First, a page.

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Sensory Integration Disorder Activities as Interventions for Dysgraphia

written by: Sharon Dominica • edited by: Elizabeth Wistrom • updated: 1/4/2012

Whether you're a parent, teacher or therapist, you can try these activities for dysgraphia, a sensory integration disorder, in order to help a child practice skills that he or she may be lacking in.

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    Dysgraphia is a condition where children have difficulties with writing. One of the causes for dysgraphia is the underdevelopment of sensory systems. All of us collect information from our environment through different senses and respond to this information. A child with sensory integration disorder (also known as sensory integration dysfunction) has difficulty in this process. Practicing with these sensory integration activities can help a child take in sensory information and practice responding to it in the right way.

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    Activities to Improve Large Arm Movements and Coordination

    Large movements working the joints of the shoulder, elbow and wrist, also help a child develop writing skills and other fine motor coordination. Some of the activities that will help a child develop coordinated movements in these joints are given below:

    • Darts.
    • Badminton.
    • Basketball or throwing a ball in a bucket.
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    Activities to Improve Coordination of Fine Movements

    Activities that require a child to use sensory information and coordinate fine movements are also very helpful. Some examples are given below.

    • Making small balls of colored tissue paper ( you can also use these to stick on a picture for a craft activity).
    • Making a tower of bottle caps.
    • Making small balls out of playdough.
    • Making a tower of blocks blindfolded.
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    Activities that Encourage Children to Bear Weight on Shoulders and Other Hand Joints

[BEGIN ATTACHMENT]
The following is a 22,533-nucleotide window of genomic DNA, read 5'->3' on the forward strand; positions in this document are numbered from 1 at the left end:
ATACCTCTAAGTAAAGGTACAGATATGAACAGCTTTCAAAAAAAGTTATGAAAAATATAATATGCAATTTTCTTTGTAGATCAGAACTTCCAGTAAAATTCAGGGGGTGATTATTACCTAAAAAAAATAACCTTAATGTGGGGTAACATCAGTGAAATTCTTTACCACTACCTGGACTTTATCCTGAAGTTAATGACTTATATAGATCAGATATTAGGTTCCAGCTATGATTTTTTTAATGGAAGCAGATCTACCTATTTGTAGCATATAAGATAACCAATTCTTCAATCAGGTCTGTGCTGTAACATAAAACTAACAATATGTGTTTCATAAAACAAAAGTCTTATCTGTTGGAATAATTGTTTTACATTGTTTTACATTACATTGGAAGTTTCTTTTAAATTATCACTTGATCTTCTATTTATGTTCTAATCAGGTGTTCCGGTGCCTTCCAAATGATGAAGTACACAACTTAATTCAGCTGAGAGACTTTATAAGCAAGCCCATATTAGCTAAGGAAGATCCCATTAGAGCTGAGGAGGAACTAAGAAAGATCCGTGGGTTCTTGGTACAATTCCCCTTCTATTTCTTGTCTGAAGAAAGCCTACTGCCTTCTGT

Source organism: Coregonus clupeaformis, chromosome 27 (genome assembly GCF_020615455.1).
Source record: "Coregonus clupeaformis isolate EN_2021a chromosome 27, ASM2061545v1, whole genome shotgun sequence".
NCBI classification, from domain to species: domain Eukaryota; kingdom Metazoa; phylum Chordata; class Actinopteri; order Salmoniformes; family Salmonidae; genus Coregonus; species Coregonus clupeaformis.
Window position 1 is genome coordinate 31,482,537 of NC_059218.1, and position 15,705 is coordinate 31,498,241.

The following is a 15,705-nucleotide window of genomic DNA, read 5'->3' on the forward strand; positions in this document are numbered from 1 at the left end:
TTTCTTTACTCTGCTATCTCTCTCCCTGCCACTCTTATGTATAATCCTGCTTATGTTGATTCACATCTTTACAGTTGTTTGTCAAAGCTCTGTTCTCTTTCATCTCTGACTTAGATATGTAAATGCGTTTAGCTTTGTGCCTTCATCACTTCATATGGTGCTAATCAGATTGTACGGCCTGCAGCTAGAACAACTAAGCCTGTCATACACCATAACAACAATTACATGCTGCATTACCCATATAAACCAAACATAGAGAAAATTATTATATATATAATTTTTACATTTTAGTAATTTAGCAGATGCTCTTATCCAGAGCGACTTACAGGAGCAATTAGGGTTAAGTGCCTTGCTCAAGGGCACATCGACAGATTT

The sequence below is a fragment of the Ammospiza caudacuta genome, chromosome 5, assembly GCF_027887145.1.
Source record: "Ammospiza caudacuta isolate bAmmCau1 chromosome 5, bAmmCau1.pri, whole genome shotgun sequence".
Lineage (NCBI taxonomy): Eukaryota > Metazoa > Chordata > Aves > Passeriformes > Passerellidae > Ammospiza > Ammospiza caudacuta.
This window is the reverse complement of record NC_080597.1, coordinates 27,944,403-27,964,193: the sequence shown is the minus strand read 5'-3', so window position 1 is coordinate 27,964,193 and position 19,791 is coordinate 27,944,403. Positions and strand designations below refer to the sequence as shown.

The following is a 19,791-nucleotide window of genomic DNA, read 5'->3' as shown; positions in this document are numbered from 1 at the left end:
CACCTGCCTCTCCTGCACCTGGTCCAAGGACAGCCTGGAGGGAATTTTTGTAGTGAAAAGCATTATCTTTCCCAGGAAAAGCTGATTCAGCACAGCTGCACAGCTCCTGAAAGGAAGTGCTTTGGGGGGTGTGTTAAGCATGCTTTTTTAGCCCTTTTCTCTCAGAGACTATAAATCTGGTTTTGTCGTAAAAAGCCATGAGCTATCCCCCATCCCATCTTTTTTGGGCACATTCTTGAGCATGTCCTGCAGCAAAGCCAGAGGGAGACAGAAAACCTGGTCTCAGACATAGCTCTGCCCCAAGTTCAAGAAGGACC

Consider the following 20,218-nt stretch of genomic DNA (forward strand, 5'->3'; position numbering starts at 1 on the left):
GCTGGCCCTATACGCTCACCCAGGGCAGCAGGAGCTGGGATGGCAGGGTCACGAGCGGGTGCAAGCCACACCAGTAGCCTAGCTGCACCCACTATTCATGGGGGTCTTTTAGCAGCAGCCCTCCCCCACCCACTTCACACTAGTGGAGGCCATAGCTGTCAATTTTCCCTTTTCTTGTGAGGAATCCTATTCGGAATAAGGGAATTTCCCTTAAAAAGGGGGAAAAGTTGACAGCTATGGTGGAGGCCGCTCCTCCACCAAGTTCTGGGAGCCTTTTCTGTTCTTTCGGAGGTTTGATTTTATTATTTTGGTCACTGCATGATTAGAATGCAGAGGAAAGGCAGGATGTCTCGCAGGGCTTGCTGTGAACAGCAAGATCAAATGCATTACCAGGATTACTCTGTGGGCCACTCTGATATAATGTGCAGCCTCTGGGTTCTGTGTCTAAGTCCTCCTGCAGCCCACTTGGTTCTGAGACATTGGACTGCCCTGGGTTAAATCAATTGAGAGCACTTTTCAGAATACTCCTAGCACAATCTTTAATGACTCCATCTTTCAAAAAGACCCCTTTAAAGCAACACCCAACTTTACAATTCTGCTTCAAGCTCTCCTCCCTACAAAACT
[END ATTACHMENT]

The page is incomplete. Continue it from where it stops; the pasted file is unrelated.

Such activities give a lot of sensory information to the joints and this helps a child understand joint positions in a better way. Some suggested activities are:

    • Hanging from a bar.
    • Lying on a low hammock swing upside down and making palms touch the ground. Putting weight on the palms, with elbows extended.
    • Crawling through a tunnel.
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    Discriminating Between Different Textures, Weights and Shapes

    These activities will also help increases awareness of sensations in the hand. This in turn will improve sensory processing skills. Some examples of sensory integration activities of this kind are:

    • Put a few objects in a bag. Child has to identify them blindfolded.
    • Take small boxes (like film roll canisters of the same size) fill them with different amounts of sand. Help the child to hold one at a time in their hand and place them in order of their weight.
    • Cut out pieces of different textures. Allow child to touch one blindfolded. After his eyes are open, ask him to guess which one he touched.
    • Picking out beads hidden in a bag of beans/ rice.
    • Picking out small objects in a tub of sand.

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    Learning Letter Forms With Different Textures

    With dysgraphia, children have difficulty in writing letter forms correctly. Practicing with different textures, gives them sensory information, and helps the brain to understand and learn the correct forms of the letters. Some activities you can do with the child to teach letter forms are:

    • Cut out letter shapes from sandpaper. Glue them on cards. Help your child run his hand over the shape of the letter as he says it aloud.
    • Fill a zip pouch with hair gel. Make letters on it with fingers.
    • Mix paint with some flour and water. Use this for finger painting -- make different letters and words.
    • Making letters with fingers on sand.
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    There are a few things you need to keep in mind while doing these activities. All children respond to activities in different ways. If you find that the child is getting irritated, or frustrated, give them a break, change or simplify the activity. If your child is bored, give him a new activity. These activities are meant to be fun for the child. Make sure that you present these activities as something exciting that the child looks forward to.

    These suggestions cannot substitute the advice and intervention given by a specialist, however, these activities are for parents and teachers to do at home or in classrooms with their children to help them better cope.